Ever awaken with watery eyes? There are three basic causes to this annoying problem.

The first cause of both eyes being watery in the morning will surprise you.

It’s dry eye.

“Dry eye overnight leads to irritation from the lid adhering to the gelatinous film covering the eyeball,” says Jenepher Piper, a family practice nurse practitioner for Maryland Family Care for 19 years and a former nurse with Home Care Nurse for Johns Hopkins Home Care.

“As a result of inflammation, tearing results. Nighttime lubrication with a gelatinous (as opposed to aqueous) lubricant (i.e., Refresh) and daily supplementation with high dose omega-3 fish oil 3,000-4,000 mg) have been shown to be very effective for this.”

These lubricants are sold over the counter and come in different brands, but be sure that it is of the “gel” variety.

A second possible cause for morning watery eyes is abrupt changes in ambient light.

This can “lead to a pupillary response and tear production,” says Piper. “Introduce light change more gradually with window shades and sheers.”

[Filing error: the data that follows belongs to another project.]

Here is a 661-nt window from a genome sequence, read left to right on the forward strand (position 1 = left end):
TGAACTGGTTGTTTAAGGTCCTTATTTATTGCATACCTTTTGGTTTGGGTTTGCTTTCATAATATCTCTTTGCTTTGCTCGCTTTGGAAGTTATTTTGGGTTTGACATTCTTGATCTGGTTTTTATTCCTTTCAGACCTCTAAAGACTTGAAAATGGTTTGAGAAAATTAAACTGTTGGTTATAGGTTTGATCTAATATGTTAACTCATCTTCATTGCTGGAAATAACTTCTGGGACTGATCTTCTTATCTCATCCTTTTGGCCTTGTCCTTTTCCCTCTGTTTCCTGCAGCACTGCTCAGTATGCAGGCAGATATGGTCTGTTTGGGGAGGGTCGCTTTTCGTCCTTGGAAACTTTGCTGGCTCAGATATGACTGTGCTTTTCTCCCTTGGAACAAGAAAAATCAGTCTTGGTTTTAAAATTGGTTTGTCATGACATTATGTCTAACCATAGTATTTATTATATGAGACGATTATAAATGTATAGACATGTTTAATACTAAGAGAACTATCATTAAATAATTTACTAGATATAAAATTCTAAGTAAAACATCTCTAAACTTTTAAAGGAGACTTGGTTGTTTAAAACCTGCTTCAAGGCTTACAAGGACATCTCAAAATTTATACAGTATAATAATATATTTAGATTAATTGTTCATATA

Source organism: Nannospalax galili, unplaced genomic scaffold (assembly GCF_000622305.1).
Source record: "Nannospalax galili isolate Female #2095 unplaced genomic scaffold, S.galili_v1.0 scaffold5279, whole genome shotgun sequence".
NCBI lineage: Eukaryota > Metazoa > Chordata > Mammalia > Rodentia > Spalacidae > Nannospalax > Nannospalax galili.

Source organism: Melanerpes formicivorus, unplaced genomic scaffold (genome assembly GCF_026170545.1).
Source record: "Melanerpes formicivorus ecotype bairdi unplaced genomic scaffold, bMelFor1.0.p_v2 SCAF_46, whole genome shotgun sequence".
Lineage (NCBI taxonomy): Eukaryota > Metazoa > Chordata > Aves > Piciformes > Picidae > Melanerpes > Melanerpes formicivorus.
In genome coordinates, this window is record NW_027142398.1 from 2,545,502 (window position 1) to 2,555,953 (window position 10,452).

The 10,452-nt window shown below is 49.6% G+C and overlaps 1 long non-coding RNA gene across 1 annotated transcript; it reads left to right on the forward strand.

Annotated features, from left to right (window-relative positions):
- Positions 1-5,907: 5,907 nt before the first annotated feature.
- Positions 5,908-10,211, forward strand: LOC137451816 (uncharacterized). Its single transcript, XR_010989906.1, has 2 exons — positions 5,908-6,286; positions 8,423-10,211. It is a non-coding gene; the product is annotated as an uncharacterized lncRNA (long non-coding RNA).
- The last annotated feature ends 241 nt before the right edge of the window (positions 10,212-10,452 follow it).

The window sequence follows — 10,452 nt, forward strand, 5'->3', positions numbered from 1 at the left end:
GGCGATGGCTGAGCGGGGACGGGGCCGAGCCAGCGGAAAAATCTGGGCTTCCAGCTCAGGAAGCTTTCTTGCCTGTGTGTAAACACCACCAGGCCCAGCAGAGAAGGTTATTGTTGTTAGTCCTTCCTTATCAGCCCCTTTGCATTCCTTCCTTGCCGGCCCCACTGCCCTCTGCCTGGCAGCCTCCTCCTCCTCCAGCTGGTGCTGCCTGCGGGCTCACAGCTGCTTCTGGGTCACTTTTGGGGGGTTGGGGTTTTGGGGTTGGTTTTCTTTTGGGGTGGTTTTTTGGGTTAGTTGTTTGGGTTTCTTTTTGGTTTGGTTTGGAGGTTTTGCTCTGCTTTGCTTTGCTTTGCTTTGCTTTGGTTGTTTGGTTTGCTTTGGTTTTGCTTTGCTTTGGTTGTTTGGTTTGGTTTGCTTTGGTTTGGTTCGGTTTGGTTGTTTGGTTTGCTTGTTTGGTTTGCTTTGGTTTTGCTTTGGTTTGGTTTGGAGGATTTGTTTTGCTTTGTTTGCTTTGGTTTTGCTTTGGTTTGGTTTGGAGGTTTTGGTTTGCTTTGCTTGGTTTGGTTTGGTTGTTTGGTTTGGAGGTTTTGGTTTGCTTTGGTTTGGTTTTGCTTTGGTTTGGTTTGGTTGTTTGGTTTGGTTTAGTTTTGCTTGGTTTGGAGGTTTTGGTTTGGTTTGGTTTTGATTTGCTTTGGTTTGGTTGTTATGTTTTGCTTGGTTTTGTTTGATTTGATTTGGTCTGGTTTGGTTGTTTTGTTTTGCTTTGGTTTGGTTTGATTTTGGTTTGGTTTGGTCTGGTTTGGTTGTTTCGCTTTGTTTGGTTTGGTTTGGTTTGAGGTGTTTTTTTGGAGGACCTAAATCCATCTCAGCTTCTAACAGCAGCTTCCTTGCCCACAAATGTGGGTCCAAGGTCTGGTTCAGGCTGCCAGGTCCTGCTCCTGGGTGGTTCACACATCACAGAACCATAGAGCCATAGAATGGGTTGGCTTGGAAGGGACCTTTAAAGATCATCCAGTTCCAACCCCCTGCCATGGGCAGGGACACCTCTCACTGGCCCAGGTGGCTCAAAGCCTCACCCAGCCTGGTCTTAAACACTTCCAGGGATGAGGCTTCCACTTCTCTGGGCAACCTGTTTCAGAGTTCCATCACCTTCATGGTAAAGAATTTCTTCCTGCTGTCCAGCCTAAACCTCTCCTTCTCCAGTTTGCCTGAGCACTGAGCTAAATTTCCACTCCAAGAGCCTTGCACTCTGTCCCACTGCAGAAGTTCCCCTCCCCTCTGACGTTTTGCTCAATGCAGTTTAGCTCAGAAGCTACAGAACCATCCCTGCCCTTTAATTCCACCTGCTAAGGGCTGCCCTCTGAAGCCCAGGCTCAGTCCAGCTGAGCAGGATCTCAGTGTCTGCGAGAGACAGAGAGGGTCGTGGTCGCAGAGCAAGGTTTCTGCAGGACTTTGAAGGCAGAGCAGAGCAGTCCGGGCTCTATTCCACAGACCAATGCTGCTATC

Allergies

The third cause of excessively watery eyes when you wake up in the morning is perennial allergic rhinitis, an “allergy to something in the bedroom environment (dust, dust mites, mold, cat dander, dog dander),” says Piper.

Dust mites love to populate in unclean bed linens, pillow cases and pillows — where their food source of dead skin cells abound. The also like to live on peoples’ eyelids, eating dead skin cells.

They are too tiny to be seen with the naked eye, but under a microscope, they look like devilish insects.

“First, identify triggers and eliminate them from the sleeping environment,” says Piper.

“Second, a prescription topical antihistamine drop (e.g., Pataday) or OTC oral antihistamine tablet (Zyrtec) can be used at bedtime to block the histamine release in response to ongoing exposure to the allergen.”

The medical terms for excessively watery eyes is epiphora or hyperlacrimation.

Nurse PiperPatients suffering from conditions such as coronary artery disease, obesity and diabetes turn to Nurse Practitioner Piper to help them best manage their overall health.
Lorra Garrick has been covering medical, fitness and cybersecurity topics for many years, having written thousands of articles for print magazines and websites, including as a ghostwriter. She’s also a former ACE-certified personal trainer. 

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Top image: Shutterstock/Emily frost